Author extradited to America by Facebook

Funny story written by IainB

Monday, 27 February 2012

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Publicity shot of an attractive woman reading a completely different book

The author of a controversial book based on the construction of fake Facebook profiles is to face charges of copyright infringement after calling the book Fakebook.con. Facebook are using the US/UK extradition treaty that recently saw Richard O'Dwyer face extradition over his website TVShack that linked to free US television program websites.

Originally rejected by mainstream publishers, the book was published Straight to Kindle, which is the novel equivalent of Straight to DVD for films. With thousands of downloads, Mark Zuckerberg got wind of the novel, and how it made a mockery of his entire security system that is meant to weed out fake Facebook profiles.

"It's a travesty," said Zuckerberg. "We've suspended the author's account on Facebook and are currently looking to see if we can figure out which of his friends is the fake profile he created. Assuming he actually did anything he claims in the novel. Unfortunately, they all look real. We're pretty sure at least one of them is fake, but we don't know which one."

Lawyers for the author are claiming that the Facebook copyright has not been infringed as Facebook is a well known name on the internet, and can be no more infringed in print than Google, Amazon or Second Life, all of which are also mentioned in the novel. This has led to Google, Amazon and Second Life to also bring copyright infringement suits.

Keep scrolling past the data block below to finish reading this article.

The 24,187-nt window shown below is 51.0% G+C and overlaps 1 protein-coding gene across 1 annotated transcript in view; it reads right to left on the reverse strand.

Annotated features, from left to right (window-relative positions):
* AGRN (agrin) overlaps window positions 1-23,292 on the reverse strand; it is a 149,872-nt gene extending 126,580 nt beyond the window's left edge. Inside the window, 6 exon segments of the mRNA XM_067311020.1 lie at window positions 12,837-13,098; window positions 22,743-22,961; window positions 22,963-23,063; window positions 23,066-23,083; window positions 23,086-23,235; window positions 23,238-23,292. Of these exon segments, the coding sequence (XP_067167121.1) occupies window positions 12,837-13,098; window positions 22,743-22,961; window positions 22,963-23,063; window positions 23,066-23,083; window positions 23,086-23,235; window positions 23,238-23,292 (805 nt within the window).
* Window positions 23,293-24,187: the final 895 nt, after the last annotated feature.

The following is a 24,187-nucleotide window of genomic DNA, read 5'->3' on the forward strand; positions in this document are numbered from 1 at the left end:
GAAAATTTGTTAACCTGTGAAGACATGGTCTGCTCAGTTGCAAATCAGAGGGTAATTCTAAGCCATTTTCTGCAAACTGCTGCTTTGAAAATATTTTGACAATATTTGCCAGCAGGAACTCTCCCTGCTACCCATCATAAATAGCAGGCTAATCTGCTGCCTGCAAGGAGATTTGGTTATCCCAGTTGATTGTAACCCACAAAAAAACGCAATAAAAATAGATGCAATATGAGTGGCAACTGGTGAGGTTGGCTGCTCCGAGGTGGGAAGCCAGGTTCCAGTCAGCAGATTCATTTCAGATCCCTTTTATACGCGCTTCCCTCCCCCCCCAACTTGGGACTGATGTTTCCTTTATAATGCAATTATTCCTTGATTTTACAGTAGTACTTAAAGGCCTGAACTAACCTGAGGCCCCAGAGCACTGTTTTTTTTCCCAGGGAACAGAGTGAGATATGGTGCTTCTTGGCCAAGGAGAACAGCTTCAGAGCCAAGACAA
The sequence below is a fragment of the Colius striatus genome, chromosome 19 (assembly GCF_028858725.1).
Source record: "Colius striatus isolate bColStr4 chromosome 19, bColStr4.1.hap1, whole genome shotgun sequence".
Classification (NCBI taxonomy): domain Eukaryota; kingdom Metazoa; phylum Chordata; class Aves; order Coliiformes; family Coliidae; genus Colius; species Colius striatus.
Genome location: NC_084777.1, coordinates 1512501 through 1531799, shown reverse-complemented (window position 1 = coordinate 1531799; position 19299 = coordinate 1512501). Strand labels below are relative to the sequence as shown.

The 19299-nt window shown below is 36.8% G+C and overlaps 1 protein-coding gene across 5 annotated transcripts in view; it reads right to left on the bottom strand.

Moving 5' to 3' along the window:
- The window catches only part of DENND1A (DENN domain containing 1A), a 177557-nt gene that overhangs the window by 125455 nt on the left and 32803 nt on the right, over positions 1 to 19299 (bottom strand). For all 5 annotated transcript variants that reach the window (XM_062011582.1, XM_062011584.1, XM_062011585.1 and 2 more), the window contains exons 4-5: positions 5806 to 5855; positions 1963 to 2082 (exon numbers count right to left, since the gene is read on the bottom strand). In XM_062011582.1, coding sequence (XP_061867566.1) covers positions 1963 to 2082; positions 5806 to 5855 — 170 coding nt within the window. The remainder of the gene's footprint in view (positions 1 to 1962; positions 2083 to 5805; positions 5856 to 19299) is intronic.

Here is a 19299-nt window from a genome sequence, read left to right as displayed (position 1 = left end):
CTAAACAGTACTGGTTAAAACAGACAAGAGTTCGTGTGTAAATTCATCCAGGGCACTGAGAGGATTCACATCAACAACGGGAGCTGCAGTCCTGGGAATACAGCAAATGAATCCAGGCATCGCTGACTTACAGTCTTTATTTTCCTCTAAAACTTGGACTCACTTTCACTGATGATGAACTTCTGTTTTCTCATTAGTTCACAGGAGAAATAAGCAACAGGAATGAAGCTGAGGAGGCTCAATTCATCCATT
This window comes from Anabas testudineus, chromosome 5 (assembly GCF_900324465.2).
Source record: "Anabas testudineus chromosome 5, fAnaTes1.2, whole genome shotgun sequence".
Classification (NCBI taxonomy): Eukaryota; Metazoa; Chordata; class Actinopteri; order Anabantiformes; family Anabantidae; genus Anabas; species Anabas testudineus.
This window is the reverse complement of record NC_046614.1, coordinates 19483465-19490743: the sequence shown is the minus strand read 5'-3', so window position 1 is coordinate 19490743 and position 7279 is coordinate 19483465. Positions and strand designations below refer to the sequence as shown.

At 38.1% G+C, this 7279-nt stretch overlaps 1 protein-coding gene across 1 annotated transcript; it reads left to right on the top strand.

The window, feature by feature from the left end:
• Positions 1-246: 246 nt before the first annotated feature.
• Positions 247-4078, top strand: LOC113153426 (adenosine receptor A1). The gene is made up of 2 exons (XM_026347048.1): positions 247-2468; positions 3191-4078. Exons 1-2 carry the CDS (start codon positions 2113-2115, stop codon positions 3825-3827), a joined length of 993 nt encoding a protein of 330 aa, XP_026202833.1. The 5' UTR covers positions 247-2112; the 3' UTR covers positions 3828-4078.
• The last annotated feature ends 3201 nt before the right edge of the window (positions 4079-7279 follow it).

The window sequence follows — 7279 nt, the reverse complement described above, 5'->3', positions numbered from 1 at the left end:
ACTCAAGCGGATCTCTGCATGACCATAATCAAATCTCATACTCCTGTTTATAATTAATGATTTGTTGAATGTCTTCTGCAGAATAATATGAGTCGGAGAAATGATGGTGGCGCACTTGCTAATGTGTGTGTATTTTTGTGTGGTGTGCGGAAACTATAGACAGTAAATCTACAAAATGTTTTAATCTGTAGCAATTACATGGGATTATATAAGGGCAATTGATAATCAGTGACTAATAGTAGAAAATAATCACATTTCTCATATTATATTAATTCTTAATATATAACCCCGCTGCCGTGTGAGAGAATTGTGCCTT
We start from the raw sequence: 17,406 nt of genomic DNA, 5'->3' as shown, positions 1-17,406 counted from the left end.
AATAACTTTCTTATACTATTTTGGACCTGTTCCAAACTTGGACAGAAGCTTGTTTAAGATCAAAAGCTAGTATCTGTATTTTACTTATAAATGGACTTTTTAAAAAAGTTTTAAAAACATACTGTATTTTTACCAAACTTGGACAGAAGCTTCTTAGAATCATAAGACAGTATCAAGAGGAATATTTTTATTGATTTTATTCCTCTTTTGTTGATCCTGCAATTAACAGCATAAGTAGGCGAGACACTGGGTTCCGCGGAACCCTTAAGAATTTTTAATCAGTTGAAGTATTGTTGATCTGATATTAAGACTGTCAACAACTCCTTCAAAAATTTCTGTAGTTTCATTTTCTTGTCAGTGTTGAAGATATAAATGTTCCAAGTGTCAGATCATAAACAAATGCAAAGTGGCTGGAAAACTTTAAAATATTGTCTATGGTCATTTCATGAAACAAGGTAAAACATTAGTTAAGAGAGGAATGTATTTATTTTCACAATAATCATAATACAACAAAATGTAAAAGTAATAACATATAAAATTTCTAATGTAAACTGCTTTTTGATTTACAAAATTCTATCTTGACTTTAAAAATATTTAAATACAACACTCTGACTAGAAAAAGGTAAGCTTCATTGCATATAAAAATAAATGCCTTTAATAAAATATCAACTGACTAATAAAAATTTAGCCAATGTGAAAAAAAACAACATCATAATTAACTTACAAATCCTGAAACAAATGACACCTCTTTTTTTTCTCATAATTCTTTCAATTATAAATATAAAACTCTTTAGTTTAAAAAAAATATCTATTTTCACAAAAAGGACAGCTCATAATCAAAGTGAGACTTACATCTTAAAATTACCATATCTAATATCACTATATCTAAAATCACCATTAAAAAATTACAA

"That kind of backfired," said lawyer for the author, Sue Emall of Take, Emall and Runne.

The author, who cannot be named for legal reasons (but who can easily be located by looking for the name of the novel of Kindle), has stated that he is quite happy for Facebook to attempt to sue him.

"I've got an all expenses paid trip to America," he said. "It's brilliant. Also, I've had three offers from publishers who previously rejected the novel who now want to buy it, and there's a Hollywood film company who want to buy the film rights. It's marvellous. I can thoroughly recommend extradition to anybody struggling to sell a novel. I'm going to spend some of the advance to visit Disneyland while I'm here."

The funny story above is a satire or parody. It is entirely fictitious.

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